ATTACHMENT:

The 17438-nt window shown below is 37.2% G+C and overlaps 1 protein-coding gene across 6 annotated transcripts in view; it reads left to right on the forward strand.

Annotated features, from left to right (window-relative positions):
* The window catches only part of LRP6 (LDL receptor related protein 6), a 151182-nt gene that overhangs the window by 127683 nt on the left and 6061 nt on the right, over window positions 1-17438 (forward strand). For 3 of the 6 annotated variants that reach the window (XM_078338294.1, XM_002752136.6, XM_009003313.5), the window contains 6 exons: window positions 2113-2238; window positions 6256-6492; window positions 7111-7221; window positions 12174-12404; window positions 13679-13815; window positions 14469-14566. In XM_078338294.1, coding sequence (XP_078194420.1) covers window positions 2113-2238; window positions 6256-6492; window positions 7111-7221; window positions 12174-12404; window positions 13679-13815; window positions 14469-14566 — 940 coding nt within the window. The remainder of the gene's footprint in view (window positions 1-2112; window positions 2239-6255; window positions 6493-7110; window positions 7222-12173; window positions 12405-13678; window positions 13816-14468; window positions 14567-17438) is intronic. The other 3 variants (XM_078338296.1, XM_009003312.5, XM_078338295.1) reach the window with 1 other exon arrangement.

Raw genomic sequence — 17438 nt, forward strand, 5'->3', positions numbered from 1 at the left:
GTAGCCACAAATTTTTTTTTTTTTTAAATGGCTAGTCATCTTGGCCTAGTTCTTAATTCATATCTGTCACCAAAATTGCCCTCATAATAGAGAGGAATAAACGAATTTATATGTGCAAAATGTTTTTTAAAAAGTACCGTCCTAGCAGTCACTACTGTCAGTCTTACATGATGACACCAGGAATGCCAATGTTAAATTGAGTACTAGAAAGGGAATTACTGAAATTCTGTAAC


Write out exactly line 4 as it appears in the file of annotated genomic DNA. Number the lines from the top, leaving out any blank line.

Raw genomic sequence — 17438 nt, forward strand, 5'->3', positions numbered from 1 at the left: